When I started planning my visit to Las Vegas' CityCenter, Adrienne, one of my closest friends, an avid foodie from Sin City, promised to be my date. That was in the summer of 2009. I arrived in January of 2010, approximately 3 months after Adrienne, in a hospital not too far from the Strip, died from cancer. She was 22. Her mother joined me in her stead for my first meal. (Adrienne was a Mina fan). It was a tough meal. But the food helped. Mina got some flack for flying in Hawaiian ocean water to poach his fish, but hey, is it any different from drinking Fiji in a bottle? The cocktails helped too. They always do. Mina put a legit guy in charge of the beverage program; they even make their own lime cordial (which makes for a solid gimlet). I spent much of my 7-day Vegas trip alone. Vegas wasn't a party that week. It was quieter, stranger, yet very human and very beautiful city. I would often end my night at American Fish, often with a single drink. It certainly wasn't the best Vegas restaurant I visited (that was Guy Savoy), but maybe because of that first meal with Adrienne's mom, it's where I felt most at home.


Alain Gayot
Editor in Chief of Gayot.com

Blended in the fancy gastronomic experiences it's always interesting to discover a pleasing hole in the wall. Above all, a surprise always wins points. This year, in my journeys I had a fresh and flavorful ceviche at a modern restaurant called Red Crab, located in a posh neighborhood in Guayaquil, Ecuador. Served with large roasted corn kernels and chips of plantain of various kinds.


• John Mariani
Food and travel correspondent for Esquire; wine columnist for Bloomberg News.

--The chances of my ever becoming a vegan are about as good as Dick Cheney running a triathalon. So when I heard that Chef Sean Baker of Gather in Berkeley had a vegan section on his menu, along with banquettes made out of cast-off leather belts, I clenched my teeth in anticipation of an evening of groaning rhetoric and floppy headed waitresses wearing "Hug a Chicken" t-shirts and Vedic mantra tattoos. It turns out, fifty percent of the menu also had tantalizing dishes like grilled petrale sole, a burger with Sierra Nevada cheese and fries, and one of the best pizzas I've had in ages, with guanciale ham, roasted corn, jalapeño, ricotta, and mozzarella-dishes to put vegans into a rage. I couldn't have eaten better.
--It is assumed that you can get anything you want in NYC's Italian restaurants, but in fact, few actually commit to a menu of food from a specific region, instead offering a pan-Italian menu with a few special dishes from Campania or Liguria or Tuscany. So the emergence of Testaccio, named after the eighth hill of Rome, which is really a mound of ancient broken wine amphoras (testae), as the only true Roman trattoria in NYC is absolutely wonderful news. Located in Long Island City, Queens, the restaurant's menu includes one of the best, crispiest renditions of carciofi alla giudea--fried baby artichokes--you'll ever taste. All the pastas I tasted were outstanding, from the simplest, tagliolini cacio e pepe, graced with nothing more than cheese and black pepper, to bucatini all'amatriciana, sweet with tomato, onions, and guanciale.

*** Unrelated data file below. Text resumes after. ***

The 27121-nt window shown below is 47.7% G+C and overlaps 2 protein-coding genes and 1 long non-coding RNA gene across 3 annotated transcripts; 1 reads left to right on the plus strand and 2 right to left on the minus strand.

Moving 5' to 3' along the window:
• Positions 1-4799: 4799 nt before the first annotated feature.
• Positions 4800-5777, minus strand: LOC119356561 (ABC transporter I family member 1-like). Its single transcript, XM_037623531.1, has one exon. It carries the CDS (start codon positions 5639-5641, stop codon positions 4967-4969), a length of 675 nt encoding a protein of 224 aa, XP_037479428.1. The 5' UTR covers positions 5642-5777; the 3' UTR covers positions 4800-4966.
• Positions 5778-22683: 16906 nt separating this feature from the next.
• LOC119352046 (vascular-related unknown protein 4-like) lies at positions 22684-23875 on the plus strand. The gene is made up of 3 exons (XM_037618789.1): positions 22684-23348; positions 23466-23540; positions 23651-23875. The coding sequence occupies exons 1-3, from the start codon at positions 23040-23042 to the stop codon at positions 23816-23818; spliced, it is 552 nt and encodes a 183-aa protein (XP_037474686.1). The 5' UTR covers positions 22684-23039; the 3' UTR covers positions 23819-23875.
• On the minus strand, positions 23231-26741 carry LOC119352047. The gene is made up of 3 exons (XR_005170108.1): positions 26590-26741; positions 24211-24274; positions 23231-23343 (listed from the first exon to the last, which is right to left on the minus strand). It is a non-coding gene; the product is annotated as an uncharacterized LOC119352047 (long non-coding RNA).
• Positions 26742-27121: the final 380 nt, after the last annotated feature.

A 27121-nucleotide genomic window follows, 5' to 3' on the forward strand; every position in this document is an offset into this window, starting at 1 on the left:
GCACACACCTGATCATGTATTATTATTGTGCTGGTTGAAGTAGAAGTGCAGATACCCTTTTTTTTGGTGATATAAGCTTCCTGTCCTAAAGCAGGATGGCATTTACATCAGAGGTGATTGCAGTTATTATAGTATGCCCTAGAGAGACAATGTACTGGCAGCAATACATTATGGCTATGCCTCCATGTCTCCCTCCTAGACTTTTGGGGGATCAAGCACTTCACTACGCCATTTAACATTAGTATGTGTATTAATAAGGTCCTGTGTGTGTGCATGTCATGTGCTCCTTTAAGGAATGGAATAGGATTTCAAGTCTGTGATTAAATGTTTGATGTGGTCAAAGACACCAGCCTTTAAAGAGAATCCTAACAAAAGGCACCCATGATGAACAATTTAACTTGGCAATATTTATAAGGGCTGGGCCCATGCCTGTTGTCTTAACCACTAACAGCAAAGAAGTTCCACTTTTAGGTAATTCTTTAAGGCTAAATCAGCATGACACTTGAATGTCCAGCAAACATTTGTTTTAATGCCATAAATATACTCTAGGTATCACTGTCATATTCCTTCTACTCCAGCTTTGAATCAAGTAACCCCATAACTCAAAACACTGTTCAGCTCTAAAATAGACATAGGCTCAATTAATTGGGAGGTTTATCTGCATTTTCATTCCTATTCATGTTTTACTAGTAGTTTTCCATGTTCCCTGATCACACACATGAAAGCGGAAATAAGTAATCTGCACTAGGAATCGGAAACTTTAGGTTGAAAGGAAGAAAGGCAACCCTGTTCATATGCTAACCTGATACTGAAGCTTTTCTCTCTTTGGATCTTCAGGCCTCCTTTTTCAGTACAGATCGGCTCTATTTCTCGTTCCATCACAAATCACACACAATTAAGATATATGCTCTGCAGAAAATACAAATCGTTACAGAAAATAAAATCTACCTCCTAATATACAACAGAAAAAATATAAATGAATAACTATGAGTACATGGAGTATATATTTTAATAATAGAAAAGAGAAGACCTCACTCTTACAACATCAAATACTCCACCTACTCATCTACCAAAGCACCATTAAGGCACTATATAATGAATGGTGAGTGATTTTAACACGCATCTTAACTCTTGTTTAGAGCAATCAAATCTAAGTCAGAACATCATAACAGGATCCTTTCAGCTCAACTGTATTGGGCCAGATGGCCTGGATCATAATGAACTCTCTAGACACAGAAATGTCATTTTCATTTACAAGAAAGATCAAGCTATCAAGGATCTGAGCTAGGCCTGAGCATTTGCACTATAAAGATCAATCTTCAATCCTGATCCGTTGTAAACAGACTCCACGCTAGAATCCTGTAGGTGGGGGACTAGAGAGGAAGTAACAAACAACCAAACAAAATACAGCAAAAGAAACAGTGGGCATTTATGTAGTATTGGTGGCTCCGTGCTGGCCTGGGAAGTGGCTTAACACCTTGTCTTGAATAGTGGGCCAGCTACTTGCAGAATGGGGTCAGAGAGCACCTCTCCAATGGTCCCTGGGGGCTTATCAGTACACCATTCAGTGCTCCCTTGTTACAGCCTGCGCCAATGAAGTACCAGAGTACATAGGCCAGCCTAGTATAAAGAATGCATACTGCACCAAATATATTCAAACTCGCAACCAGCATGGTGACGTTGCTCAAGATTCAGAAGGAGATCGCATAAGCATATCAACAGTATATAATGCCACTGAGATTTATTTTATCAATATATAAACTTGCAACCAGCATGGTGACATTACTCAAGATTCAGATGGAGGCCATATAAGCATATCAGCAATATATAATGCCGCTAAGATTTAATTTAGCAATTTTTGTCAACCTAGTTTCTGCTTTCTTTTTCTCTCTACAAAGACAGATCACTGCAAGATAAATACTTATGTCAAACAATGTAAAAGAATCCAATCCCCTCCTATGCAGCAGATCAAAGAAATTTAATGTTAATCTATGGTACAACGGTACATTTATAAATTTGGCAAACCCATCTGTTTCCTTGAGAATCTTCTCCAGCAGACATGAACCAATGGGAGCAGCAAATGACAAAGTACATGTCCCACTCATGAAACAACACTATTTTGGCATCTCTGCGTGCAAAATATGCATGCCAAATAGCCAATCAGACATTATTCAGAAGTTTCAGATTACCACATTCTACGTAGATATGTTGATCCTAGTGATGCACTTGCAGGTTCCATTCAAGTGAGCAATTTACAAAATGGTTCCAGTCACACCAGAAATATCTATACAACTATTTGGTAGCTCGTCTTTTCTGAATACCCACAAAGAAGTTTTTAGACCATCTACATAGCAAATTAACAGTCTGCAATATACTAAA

• David Farley

--In January I spent two weeks in Vietnam, first eating my way through Saigon, and then flying up to Hoi An to travel back down the coast until flying back to New York. My first revelatory meal in Saigon was at Pho Quynh, a corner restaurant adhering to the steel table and tile floor variety of decorating. The main dish was pho bo kho, a stewy, opaque version of pho that felt almost like goulash and pho had collided. I first had it for breakfast and I savored every bite. The broth was thick and rich and bobbing with fork-tender chunks of beef and carrots and the occasional tendon. I went back the next morning. Later, in Hoi An, I sat down at an alleyway eater for the city's famed dish, cao lau, a porklicous bowl of rice noodles, chunks of pig, mint, and basil. This time I didn't even wait until the next day to have it again. I ordered seconds right there on the spot.
--In February I was in La Paz, Bolivia. Maybe it was altitude sickness but I was rather underwhelmed by the food prospects there. That is, until I discovered llama meat. Dark and a bit gamey with that slight organ meat taste, llama meat was served two ways in La Paz: grilled and breaded, of which I preferred the former. I liked llama meat so much, I tried (unsuccessfully) finding it in New York.
--In April I went to Oakland to write an article about new and noteworthy restaurants that have opened up in the East Bay city recently. I was totally blown away by Commis. Chef James Syhabout, who has worked at ElBulli and the Fat Duck, is masterful pairing flavors and textures.

Filed under: Food and Drink, Asia, Europe, North America, India, Vietnam, Finland, Spain, United Kingdom, United States, Ecuador, Central America